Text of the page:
In a Friday opening brief before the Ninth Circuit Court of Appeals, tobacco company R.J. Reynolds fought against a lower court decision that upheld a legislative ban on flavored tobacco.
The company sought a preliminary injunction because they believe that the Federal Tobacco Control Act expressly preempts California’s flavor ban. However, they acknowledge that “because binding Ninth Circuit precedent currently forecloses the express preemption claim that is the basis of their motion,” and seek instead to press their claims in the Supreme Court of the United States.
With the ban coming into effect no later than December 21, the appellant requested a ruling by no later than November 29.
R.J Reynolds explains that a preliminary injunction is appropriate because a failure to provide relief would result in business closure, layoffs, loss of access to one of the countries largest markets, loss of brand loyalty, and “tens of millions of dollars to compete for former menthol smokers who do not wish to stop using tobacco products,” according to the opening brief.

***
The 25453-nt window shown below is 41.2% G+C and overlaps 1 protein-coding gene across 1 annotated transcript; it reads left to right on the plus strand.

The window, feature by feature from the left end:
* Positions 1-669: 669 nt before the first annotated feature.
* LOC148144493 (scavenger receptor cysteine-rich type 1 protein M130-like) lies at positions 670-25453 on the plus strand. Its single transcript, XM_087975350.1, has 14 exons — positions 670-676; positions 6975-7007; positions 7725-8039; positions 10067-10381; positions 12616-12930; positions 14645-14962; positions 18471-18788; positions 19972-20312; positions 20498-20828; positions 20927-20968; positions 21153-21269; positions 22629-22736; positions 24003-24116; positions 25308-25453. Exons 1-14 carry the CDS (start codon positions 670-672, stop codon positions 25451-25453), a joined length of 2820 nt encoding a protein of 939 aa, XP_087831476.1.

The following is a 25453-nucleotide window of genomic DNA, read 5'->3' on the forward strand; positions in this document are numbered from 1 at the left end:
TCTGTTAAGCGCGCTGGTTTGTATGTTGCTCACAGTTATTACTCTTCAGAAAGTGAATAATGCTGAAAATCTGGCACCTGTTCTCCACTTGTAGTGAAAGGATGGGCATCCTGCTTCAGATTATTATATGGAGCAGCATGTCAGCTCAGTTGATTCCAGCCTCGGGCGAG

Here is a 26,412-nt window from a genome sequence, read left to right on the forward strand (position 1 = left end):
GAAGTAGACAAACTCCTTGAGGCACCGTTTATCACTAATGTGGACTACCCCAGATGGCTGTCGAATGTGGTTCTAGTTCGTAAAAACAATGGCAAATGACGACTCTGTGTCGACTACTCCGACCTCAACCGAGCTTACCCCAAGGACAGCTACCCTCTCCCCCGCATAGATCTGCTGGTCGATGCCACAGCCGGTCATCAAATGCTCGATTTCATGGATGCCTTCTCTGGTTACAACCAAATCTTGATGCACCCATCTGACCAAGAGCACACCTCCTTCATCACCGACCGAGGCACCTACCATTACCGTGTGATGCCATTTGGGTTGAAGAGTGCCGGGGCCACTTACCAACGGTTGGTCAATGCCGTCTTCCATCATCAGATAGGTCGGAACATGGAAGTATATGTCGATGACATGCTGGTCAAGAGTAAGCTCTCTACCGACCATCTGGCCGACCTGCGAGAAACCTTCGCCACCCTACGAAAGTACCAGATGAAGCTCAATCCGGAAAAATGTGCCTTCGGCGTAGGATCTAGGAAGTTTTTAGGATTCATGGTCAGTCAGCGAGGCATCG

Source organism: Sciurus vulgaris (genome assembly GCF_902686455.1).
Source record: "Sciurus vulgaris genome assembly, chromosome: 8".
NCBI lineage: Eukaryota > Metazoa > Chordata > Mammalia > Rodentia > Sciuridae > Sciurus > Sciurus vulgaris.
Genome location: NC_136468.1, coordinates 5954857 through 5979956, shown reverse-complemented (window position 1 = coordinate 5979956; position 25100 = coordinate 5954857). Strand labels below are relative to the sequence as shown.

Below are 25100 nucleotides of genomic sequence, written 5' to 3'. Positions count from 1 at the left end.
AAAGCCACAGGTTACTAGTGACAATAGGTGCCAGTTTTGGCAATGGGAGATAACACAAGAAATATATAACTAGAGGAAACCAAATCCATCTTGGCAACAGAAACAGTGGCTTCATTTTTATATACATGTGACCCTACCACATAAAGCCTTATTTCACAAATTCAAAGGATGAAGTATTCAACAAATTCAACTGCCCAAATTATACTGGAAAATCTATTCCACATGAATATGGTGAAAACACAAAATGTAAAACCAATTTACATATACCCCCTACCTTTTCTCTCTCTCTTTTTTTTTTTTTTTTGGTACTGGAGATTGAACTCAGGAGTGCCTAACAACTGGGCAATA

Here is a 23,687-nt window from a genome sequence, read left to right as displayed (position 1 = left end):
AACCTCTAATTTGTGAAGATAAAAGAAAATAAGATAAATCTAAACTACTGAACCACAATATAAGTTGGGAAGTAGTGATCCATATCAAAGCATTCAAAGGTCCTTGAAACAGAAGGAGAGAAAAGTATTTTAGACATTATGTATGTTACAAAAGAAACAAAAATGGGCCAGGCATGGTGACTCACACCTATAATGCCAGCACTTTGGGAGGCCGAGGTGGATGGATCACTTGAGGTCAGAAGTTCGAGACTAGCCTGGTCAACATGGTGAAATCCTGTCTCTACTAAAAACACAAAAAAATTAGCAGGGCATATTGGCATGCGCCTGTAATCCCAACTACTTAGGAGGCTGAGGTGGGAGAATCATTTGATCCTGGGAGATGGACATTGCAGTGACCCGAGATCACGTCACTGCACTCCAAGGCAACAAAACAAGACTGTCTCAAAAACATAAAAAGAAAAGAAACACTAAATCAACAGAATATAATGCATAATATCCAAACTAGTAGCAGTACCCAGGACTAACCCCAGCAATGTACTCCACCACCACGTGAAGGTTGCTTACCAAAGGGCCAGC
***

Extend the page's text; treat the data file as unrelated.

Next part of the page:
The brief also highlights the risk to the public if relief is not provided. They reason that “if consumers cannot obtain flavored tobacco products from reputable establishments because of California’s ban, they may well try to obtain them from illicit sources. Not only could an increased illicit trade present potential risks to consumers, but it would almost certainly lead to an increase in associated crimes.”
They also fear that “the ban may cause consumer confusion regarding the risks of tobacco products, potentially leading to more use of tobacco products that lack characterizing flavors because consumers will naturally interpret that action as implying that flavored products are especially risky.”
Lastly, they argue that a lack of relief would hurt the African American community, whom they say “overwhelmingly” prefer menthol tobacco products.
On the other hand, they believe that the state will not suffer any damages because relief would simply be maintaining the status quo.
Appellants believe that their case is likely to succeed if brought before the Supreme Court because, according to the TCA, the state cannot “prohibit the sale of those products for failing to meet state or local ‘tobacco product standards.’” According to R.J. Reynolds, the TCA’s preemption clause specifically denies states and localities the power to enact “any ‘requirement which is different from, or in addition to,’ federal tobacco product standards.”
The appellant is represented by Jones Day.